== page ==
TPP Recruitment have just released their 2016 ‘Charity Fundraising Salary Survey’ and I find myself reminded that we’re still not there yet in terms of diversity within the profession.

Back in 2013, the Institute of Fundraising released a report on ‘Diversity in the fundraising profession’ and one of the main findings was that fundraising was a profession that was less diverse than the general workforce of the voluntary sector.

It’s a shame that the people who dedicate their careers to raising money for causes that seek to change the world and make it better for people (and animals), has a problem with diversity. It begs the question, what are organisations doing to ensure diversity not just organisation-wide but also within teams?

I know from my volunteer experiences that teams that reflect all parts of society are more innovative, reflective, constructive and generally more successful.

We can be pleased that the gender pay gap is narrowing with female fundraisers now earning 12% less compared to 20% in 2015. However, a profession that is heavily dominated by women, around 74% of fundraisers are women, it is striking that the gender pay gap exists. This is further accentuated as seniority increases. Nearly a fifth of males were working at Director/CEO level compared to just under a tenth for women.  So in a profession dominated by women, men are more likely to climb the ranks and secure those top level positions.


Interestingly the gender pay gap increases with seniority, with male counterparts likely to earn around £5,000 more per year.

More gender

It’s unsurprising that the Fundraising Magazine’s annual 50 Most Influential list for 2016 had 34 men listed, and if I remember correctly this number isn’t particularly changing from previous years. I’m not disparaging the work of the men on the list, but it would be nice to see a bit more diversity in future.

I couldn’t find stats anywhere regarding trans* people in the fundraising profession, I, therefore, think it’s safe to say that trans* people are massively underrepresented within the fundraising profession. I’m not sure the survey questions are even open for people who do not identify with male or female and therefore they would be unrepresented within the report.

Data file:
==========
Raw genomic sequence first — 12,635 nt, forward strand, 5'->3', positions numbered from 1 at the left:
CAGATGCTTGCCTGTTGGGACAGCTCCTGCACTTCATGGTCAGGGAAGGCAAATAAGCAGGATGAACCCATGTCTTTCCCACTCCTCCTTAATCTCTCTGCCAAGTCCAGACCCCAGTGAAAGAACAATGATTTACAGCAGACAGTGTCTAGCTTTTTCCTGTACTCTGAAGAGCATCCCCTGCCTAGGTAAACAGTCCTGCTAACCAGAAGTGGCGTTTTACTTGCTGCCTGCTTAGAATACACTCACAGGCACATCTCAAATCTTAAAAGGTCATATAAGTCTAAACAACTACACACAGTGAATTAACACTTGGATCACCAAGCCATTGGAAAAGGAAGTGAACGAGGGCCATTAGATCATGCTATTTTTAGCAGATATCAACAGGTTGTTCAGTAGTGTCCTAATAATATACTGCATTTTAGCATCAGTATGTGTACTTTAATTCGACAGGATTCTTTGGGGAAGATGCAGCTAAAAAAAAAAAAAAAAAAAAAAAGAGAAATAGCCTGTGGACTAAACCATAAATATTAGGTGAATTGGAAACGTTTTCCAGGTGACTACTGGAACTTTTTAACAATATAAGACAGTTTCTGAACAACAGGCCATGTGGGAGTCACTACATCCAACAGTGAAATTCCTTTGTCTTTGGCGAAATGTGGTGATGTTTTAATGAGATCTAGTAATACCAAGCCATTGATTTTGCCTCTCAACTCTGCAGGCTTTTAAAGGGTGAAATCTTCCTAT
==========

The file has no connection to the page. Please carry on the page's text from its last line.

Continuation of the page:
As a profession and generally as a sector, we’re never going to be able to change the world and create meaningful change until we look inwards and see what we need to do to create change and diversity within our own workforces. The third sector needs to lead the way, not follow behind, dragging our heels, refusing to pick up the pace.

The stats released regarding ethnicity, disability and sexuality are not surprising either. It’s no surprise that people with a disability are more likely to work for charities that have disability support and rights at the heart of their cause. Similarly, for ethnicity and sexuality; it can’t be a shock that charities campaigning for change and respect in those areas find it particularly easy to attract, recruit and retain employees who identify with the cause. If you go to any charity under the umbrella of ‘women’s causes’ you will see a larger percentage of women employed and in all levels of seniority. We all deep down, as fundraisers, want to help in our day to day lives the charity that has helped us the most.

It is everyone’s responsibility to keep pushing change, to ensure that as fundraisers we are representative of ALL the beneficiaries that our collective charities help (I’m not saying we should look to hire dogs, cats and pandas anytime soon).

Stats taken from

Institute of Fundraising ‘Diversity in the Fundraising Profession’ 2013

TPP Recruitment ‘Charity Fundraising Salary Survey’ 2016


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